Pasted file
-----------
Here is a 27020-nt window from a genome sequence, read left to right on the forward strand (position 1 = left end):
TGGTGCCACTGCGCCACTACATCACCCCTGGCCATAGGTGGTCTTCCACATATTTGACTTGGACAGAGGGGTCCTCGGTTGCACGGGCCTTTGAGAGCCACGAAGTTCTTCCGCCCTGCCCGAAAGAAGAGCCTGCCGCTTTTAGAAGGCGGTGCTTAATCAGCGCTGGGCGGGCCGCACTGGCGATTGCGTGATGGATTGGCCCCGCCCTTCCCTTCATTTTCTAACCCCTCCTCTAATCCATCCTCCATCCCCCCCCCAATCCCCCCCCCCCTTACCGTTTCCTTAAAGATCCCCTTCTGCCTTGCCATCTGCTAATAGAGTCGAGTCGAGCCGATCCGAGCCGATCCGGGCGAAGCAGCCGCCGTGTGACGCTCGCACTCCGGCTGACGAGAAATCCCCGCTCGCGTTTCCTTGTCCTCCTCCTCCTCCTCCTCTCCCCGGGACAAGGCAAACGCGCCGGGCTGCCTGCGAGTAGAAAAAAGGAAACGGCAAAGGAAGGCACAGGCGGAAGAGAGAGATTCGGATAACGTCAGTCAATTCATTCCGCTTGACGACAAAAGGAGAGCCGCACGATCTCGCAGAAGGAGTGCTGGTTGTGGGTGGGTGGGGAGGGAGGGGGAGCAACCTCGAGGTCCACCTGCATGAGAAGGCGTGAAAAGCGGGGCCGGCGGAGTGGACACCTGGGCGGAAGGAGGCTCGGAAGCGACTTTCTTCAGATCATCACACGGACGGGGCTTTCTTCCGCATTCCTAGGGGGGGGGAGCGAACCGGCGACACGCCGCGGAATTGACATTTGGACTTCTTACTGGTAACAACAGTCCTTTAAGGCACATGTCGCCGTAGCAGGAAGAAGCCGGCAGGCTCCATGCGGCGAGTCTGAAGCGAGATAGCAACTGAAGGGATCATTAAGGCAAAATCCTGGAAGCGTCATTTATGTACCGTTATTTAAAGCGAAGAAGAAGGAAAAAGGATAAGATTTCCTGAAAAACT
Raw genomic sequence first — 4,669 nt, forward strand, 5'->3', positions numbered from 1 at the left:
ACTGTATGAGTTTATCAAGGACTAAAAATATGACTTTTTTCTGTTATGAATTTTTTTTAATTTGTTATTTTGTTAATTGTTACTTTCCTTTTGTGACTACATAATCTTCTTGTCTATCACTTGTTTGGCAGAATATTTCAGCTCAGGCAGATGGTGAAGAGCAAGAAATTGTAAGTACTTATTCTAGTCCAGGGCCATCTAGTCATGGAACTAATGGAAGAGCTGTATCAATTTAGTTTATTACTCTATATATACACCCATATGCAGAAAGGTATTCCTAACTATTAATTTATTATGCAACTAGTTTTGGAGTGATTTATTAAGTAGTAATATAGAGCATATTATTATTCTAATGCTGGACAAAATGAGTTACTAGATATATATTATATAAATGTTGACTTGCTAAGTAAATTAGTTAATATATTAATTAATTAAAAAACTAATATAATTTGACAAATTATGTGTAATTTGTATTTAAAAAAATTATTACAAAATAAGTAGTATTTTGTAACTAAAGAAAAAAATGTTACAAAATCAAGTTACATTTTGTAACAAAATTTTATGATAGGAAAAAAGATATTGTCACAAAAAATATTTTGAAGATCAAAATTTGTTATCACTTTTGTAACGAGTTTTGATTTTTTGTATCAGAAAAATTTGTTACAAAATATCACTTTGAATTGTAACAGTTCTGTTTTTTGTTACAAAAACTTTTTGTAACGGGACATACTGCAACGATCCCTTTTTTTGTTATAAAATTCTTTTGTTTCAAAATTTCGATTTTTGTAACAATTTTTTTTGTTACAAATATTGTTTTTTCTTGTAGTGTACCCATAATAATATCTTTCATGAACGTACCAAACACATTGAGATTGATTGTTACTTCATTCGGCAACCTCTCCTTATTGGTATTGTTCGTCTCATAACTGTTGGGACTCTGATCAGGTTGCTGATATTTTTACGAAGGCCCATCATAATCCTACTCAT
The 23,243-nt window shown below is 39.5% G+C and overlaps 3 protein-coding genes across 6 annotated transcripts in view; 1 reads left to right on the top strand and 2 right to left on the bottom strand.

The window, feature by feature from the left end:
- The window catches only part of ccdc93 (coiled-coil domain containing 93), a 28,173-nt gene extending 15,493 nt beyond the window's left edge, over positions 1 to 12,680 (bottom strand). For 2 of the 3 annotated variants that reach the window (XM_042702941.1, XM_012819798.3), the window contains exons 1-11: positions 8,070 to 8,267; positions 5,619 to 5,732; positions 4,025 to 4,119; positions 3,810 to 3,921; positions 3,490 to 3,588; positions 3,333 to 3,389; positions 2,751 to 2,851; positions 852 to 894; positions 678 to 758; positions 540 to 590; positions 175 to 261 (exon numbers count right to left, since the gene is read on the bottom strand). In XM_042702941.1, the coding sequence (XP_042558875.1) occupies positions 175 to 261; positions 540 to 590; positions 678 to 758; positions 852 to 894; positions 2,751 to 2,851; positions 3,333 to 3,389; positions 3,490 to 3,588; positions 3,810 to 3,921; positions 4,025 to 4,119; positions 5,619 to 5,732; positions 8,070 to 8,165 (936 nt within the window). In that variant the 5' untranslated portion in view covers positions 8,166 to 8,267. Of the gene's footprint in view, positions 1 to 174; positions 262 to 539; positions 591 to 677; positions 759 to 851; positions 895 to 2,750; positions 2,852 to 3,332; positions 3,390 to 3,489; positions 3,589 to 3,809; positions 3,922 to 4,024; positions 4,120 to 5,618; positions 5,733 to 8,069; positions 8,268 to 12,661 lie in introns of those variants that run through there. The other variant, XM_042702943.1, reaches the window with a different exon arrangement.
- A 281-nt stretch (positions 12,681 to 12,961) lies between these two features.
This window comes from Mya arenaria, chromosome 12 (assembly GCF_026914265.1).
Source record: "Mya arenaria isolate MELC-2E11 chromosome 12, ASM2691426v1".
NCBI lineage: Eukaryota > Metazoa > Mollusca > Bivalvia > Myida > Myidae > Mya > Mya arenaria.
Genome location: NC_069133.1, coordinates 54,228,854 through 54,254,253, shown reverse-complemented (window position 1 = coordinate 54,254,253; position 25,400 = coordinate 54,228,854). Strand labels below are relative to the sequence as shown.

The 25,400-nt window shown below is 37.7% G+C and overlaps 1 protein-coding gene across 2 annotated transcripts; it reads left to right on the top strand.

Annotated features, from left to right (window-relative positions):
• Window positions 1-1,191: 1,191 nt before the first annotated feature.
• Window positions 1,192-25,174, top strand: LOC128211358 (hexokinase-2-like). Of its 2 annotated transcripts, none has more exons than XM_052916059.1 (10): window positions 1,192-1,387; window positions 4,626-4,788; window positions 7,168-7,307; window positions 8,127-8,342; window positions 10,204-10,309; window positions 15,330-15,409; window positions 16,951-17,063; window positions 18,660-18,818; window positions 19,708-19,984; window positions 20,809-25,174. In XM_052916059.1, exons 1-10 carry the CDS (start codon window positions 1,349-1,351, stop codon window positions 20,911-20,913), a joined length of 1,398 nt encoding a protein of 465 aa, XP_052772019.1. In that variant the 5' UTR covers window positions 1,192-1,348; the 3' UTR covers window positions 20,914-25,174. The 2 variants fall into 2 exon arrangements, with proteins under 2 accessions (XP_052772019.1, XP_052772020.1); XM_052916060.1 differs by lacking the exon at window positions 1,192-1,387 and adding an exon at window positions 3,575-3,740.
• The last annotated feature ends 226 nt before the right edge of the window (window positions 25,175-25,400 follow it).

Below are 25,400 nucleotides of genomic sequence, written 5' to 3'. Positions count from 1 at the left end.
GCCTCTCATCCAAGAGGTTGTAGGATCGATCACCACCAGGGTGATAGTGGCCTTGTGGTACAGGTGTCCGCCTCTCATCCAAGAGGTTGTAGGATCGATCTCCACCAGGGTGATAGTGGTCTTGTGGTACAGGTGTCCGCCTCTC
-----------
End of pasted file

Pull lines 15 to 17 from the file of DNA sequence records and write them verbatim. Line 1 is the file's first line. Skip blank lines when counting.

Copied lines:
• Window positions 1-1,191: 1,191 nt before the first annotated feature.
• Window positions 1,192-25,174, top strand: LOC128211358 (hexokinase-2-like). Of its 2 annotated transcripts, none has more exons than XM_052916059.1 (10): window positions 1,192-1,387; window positions 4,626-4,788; window positions 7,168-7,307; window positions 8,127-8,342; window positions 10,204-10,309; window positions 15,330-15,409; window positions 16,951-17,063; window positions 18,660-18,818; window positions 19,708-19,984; window positions 20,809-25,174. In XM_052916059.1, exons 1-10 carry the CDS (start codon window positions 1,349-1,351, stop codon window positions 20,911-20,913), a joined length of 1,398 nt encoding a protein of 465 aa, XP_052772019.1. In that variant the 5' UTR covers window positions 1,192-1,348; the 3' UTR covers window positions 20,914-25,174. The 2 variants fall into 2 exon arrangements, with proteins under 2 accessions (XP_052772019.1, XP_052772020.1); XM_052916060.1 differs by lacking the exon at window positions 1,192-1,387 and adding an exon at window positions 3,575-3,740.
• The last annotated feature ends 226 nt before the right edge of the window (window positions 25,175-25,400 follow it).